Monday, 25 May 2020

Queen of the Castle- Riverstone Castle


I'd like to say give me Lockdown back but of course I won't, although I did love catching up on my blogs & photos during the down time. We've had a busy 10 days unloading two shipping containers and sorting furniture out at our new property in Twizel. 

It was by chance and not design that we left Glenavy on the last day of Level 3. Our property settlement had been deferred a month from mid April and we had a pre-property inspection arranged on the day after we left Glenavy. Travel was allowed for home relocations during Level 3 but we still felt like naughty children as we drove up the Waitaki Valley towards our new home base. And I'm sure we were the recipients of a few scowls from passing traffic. It's very hard to blend in when you're big and brown and 14 metres long with a massive photo on your rear.

We've had three days of thick fog and two heavy frosts since we've been in Twizel- what a welcome to Mackenzie Country! We're loving it so far, we'll be here for the next 4-6 months (in between short trips away) and then it'll be back on the road fulltime. ( If you follow my photography Facebook page- if you don't already- you'll find some real frosty photos there. It's where I post current photos). 

Now, back to catching up- mid Nov 2019

Riverstone Castle
From Moeraki Boulders it was just a short 60kms to our next destination which just happened to be the Glenavys Waitaki River Motor Camp. Does it look familiar?

This was our lovely Lockdown Camp with super hosts Anne & Joe. Who could have imagined we'd be back just four months later and spend seven weeks lockdowned here, and on exactly the same site too. The camp is lovely, with spacious grounds, grass sites and mature trees. There's an outdoor fire,  tables and BBQ for group or happy hour gatherings along with a well appointed kitchen and laundry.

Glenavys Waitaki River Motor Camp
Just down the road from the camp, in the rest area beside the Waitaki River, this beautiful but broken laburnum tree was flowering. I wondered how it came to be in the rest area, it's not the usual type of tree to be planted on the roadside. Laburnum are often planted to grow over large pergolas so that the cascading yellow flower hang down underneath and form a beautiful tunnel over a walkway. Many famous gardens such as Kew & Bodnant Castle in Wales (which we've seen), have a laburnum arch.

During Lockdown we walked through this rest area regularly to access a walking track through a pine plantation alongside the river. The laburnum tree was bare and unremarkable, a tree you wouldn't give a second glance to.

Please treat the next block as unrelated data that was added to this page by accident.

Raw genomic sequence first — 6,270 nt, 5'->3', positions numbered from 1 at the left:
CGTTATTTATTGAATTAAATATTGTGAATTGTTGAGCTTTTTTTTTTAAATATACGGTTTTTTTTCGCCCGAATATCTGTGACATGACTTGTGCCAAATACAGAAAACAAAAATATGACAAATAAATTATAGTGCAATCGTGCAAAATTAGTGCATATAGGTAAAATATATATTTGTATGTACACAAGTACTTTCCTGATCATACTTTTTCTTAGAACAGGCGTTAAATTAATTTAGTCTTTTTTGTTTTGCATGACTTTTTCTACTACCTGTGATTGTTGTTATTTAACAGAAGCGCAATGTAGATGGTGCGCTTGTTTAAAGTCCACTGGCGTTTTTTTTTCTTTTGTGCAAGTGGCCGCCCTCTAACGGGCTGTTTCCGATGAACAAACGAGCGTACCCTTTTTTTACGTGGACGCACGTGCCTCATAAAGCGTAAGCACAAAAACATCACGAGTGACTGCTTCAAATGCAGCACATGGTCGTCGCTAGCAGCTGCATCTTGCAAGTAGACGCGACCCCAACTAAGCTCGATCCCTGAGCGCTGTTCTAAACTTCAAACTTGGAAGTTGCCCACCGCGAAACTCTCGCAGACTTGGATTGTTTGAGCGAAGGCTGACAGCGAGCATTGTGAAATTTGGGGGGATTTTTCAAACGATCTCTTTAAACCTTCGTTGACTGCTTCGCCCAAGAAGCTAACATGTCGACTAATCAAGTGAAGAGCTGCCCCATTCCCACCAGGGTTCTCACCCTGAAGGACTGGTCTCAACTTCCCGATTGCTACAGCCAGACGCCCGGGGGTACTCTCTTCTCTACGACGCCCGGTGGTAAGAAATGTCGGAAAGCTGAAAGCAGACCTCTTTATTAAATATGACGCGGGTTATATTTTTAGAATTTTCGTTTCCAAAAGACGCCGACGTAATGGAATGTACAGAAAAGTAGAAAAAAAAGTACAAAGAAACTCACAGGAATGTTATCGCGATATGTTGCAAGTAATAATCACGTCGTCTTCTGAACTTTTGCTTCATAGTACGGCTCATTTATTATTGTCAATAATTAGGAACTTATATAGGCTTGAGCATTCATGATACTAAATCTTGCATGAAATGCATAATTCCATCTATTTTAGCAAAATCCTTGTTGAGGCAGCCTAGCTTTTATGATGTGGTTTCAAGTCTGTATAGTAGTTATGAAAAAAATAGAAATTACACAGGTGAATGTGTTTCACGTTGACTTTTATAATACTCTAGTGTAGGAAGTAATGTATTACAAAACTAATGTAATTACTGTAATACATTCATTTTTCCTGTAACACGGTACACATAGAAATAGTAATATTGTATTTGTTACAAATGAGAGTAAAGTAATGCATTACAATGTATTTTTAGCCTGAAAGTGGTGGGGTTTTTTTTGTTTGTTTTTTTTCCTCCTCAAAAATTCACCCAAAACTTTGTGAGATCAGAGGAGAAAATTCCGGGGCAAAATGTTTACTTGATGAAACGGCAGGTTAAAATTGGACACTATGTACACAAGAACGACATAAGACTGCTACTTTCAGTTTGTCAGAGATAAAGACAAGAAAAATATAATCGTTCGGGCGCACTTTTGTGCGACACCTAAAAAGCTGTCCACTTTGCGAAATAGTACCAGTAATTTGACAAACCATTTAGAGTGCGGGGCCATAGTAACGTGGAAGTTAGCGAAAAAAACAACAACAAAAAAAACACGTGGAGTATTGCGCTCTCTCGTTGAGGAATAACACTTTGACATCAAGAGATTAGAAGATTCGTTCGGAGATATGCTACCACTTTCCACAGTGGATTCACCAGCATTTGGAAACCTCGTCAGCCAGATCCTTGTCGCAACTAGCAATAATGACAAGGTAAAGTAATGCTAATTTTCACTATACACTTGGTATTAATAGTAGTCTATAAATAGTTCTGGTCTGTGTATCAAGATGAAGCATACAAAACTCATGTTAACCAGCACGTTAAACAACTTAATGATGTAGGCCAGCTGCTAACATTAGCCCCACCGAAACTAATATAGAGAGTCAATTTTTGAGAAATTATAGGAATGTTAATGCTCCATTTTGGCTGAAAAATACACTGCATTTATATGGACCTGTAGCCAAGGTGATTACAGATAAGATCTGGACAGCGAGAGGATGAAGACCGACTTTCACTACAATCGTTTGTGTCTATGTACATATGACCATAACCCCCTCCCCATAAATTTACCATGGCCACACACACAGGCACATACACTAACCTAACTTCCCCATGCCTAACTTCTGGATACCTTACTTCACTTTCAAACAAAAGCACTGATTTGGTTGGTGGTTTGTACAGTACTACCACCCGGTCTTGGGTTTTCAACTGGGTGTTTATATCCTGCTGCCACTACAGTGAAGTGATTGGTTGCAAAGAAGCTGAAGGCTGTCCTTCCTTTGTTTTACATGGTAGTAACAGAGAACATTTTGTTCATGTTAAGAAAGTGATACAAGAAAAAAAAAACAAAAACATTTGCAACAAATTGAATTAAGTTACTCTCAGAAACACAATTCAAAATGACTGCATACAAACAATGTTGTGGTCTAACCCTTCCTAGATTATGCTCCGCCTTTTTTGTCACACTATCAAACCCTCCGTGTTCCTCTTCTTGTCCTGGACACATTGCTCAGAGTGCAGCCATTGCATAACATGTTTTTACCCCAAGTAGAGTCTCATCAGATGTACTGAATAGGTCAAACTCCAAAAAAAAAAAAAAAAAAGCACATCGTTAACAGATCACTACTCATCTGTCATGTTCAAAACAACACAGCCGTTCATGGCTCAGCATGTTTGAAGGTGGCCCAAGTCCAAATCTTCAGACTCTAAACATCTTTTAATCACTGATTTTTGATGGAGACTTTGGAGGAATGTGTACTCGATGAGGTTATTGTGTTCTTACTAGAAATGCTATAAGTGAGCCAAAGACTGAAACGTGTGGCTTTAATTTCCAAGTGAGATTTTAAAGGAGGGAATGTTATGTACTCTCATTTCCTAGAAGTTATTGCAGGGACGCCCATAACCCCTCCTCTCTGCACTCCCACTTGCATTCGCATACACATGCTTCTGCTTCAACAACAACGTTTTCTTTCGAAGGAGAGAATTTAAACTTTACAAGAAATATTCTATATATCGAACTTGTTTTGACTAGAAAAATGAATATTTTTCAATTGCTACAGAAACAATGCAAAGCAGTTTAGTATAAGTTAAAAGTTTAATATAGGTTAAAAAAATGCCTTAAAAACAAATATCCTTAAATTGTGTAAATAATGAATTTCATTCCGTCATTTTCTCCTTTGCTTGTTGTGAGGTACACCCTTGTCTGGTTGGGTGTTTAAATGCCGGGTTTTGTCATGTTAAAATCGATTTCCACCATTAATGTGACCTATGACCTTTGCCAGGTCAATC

Five kilometres from the camp in the other direction is South Canterbury's east coast and the mouth of the Waitaki River. The Waitaki River is a well known salmon fishery and there are three fishing villages, two on the south side of the river (which is North Otago) and this one on the north side (actually I think it's four if I include the small village behind the camp). Many of the baches/fishing huts have permanent residents, others are used during the different fishing seasons.

There's a great lookout at the end of the road just past the fishing camp. The river has a lagoon behind a long and shingle bank. Residents from the camp and other visitors launch their boats into the lagoon below the lookout, and then head down towards the mouth of the river.

They pull in just before the fast flowing waters of the river and walk over the shingle bank to the mouth of the river with their large scoop nets slung over their shoulders. It's whitebaiting season and they'll take their turns at the river mouth scooping for the tiny little delicacy that heads upstream each spring. 

I zoom in on the area where the mouth of the river is and can see that quad bikes are the vehicle of choice if you live in the fishing villages on the south side of the river. 

But fishing isn't the reason why we have stopped at Glenavy. Just five kilometres down the main highway from our camp is the award winning Riverstone Kitchen and the magnificent Riverstone Castle.

Riverstone Kitchen
We've been here before, back in 2014. We wanted to have a special meal at Riverstone Kitchen but unfortunately our timing was out and it was closed for a week for staff holidays. I added it back onto our 'must do another time' list and here we were- albeit five years later- to tick it off the list again.

Riverstone's gift, homeware & garden shops and extensive gardens
But funnily enough it wasn't the restaurant that brought us back this time. It was a date with Dot and her castle.